This parameter can be specified multiple times.

           Show messages for the specified user session unit. This will add a
           match for messages from the unit ("_SYSTEMD_USER_UNIT=" and
           "_UID=") and additional matches for messages from session systemd
           and messages about coredumps for the specified unit.

           This parameter can be specified multiple times.

       -p, --priority=
           Filter output by message priorities or priority ranges. Takes
           either a single numeric or textual log level (i.e. between
           0/"emerg" and 7/"debug"), or a range of numeric/text log levels in
           the form FROM..TO. The log levels are the usual syslog log levels
           as documented in syslog(3), i.e.  "emerg" (0), "alert" (1), "crit"
           (2), "err" (3), "warning" (4), "notice" (5), "info" (6), "debug"
           (7). If a single log level is specified, all messages with this log
           level or a lower (hence more important) log level are shown. If a
           range is specified, all messages within the range are shown,
           including both the start and the end value of the range. This will
           add "PRIORITY=" matches for the specified priorities.

       -c, --cursor=
           Start showing entries from the location in the journal specified by
           the passed cursor.

           Start showing entries from the location in the journal after the
           location specified by the this cursor. The cursor is shown when the
           --show-cursor option is used.

           The cursor is shown after the last entry after two dashes:

               -- cursor: s=0639...

           The format of this the cursor is private and subject ot change.

       --since=, --until=
           Start showing entries on or newer than the specified date, or on or
           older than the specified date, respectively. Date specifications
           should be of the format "2012-10-30 18:17:16". If the time part is
           omitted, "00:00:00" is assumed. If only the seconds component is
           omitted, ":00" is assumed. If the date component is omitted, the
           current day is assumed. Alternatively the strings "yesterday",
           "today", "tomorrow" are understood, which refer to 00:00:00 of the
           day before the current day, the current day, or the day after the
           current day, respectively.  "now" refers to the current time.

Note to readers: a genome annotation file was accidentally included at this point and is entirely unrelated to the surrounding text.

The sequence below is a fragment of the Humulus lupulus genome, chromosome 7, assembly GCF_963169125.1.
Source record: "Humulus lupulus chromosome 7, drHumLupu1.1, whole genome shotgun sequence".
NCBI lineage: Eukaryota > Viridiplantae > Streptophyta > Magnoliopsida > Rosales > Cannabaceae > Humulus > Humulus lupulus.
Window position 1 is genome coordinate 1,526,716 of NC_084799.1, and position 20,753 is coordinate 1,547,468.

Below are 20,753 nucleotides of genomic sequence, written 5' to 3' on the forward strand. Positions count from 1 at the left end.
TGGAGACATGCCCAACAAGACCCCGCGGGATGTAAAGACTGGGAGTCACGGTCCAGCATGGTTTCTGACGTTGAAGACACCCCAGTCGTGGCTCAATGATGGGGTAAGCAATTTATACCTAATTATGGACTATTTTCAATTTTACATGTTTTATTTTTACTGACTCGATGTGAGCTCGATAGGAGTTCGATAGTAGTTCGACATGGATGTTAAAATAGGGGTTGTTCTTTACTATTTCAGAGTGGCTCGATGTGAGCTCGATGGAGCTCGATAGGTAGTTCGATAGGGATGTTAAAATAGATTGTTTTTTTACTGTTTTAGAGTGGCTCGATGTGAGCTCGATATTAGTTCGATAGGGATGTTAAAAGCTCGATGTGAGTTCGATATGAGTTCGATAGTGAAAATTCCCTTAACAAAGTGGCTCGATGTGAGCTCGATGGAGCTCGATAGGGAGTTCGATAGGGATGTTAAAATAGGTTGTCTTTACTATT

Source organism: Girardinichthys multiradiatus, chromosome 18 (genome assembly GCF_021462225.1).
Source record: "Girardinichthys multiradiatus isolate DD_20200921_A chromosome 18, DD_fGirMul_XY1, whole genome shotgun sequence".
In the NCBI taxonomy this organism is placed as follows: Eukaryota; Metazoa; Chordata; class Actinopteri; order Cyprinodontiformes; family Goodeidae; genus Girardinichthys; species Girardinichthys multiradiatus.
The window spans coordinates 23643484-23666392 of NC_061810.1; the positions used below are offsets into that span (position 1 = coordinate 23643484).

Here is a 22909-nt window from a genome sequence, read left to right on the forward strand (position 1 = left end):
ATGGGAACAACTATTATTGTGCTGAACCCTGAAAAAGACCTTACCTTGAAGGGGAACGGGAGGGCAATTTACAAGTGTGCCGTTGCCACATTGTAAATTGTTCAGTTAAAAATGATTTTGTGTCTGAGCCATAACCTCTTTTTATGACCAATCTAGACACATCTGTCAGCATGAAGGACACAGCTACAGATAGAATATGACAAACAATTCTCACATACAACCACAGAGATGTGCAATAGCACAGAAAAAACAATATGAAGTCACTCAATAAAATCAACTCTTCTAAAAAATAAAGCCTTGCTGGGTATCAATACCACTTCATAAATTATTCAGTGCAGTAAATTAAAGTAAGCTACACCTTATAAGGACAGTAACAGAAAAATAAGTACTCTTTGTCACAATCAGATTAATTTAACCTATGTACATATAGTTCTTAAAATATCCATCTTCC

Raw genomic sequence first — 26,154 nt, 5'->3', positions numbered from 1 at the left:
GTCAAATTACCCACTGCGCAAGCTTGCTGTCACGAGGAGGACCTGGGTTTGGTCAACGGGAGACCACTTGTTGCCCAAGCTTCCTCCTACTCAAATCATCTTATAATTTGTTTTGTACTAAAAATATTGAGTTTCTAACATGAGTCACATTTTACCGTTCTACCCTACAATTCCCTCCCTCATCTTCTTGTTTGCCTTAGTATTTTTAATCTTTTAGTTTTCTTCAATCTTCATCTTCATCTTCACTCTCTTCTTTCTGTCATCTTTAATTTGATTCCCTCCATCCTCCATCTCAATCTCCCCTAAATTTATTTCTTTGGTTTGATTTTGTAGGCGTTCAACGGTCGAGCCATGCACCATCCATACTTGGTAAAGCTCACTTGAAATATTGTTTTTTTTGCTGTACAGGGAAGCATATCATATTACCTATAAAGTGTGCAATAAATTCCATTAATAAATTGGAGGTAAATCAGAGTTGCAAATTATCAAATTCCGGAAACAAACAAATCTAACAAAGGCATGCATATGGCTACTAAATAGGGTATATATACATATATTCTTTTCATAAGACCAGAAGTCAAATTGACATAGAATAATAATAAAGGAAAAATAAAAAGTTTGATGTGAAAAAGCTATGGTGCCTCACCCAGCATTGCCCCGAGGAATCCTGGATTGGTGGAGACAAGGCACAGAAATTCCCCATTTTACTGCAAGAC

Finally, relative times may be specified, prefixed with "-" or "+",
           referring to times before or after the current time, respectively.

       -F, --field=
           Print all possible data values the specified field can take in all
           entries of the journal.

       --system, --user
           Show messages from system services and the kernel (with --system).
           Show messages from service of current user (with --user). If
           neither is specified, show all messages that the user can see.

       -D DIR, --directory=DIR
           Takes a directory path as argument. If specified, journalctl will
           operate on the specified journal directory DIR instead of the
           default runtime and system journal paths.

           Takes a file glob as argument. If specified, journalctl will
           operate on the specified journal files matching GLOB instead of the
           default runtime and system journal paths. May be specified multiple
           times, in which case files will be suitably interleaved.

           Takes a directory path as argument. If specified, journalctl will
           operate on catalog file hierarchy underneath the specified
           directory instead of the root directory (e.g.  --update-catalog
           will create ROOT/var/lib/systemd/catalog/database).

           Instead of showing journal contents, generate a new 128 bit ID
           suitable for identifying messages. This is intended for usage by
           developers who need a new identifier for a new message they
           introduce and want to make recognizable. This will print the new ID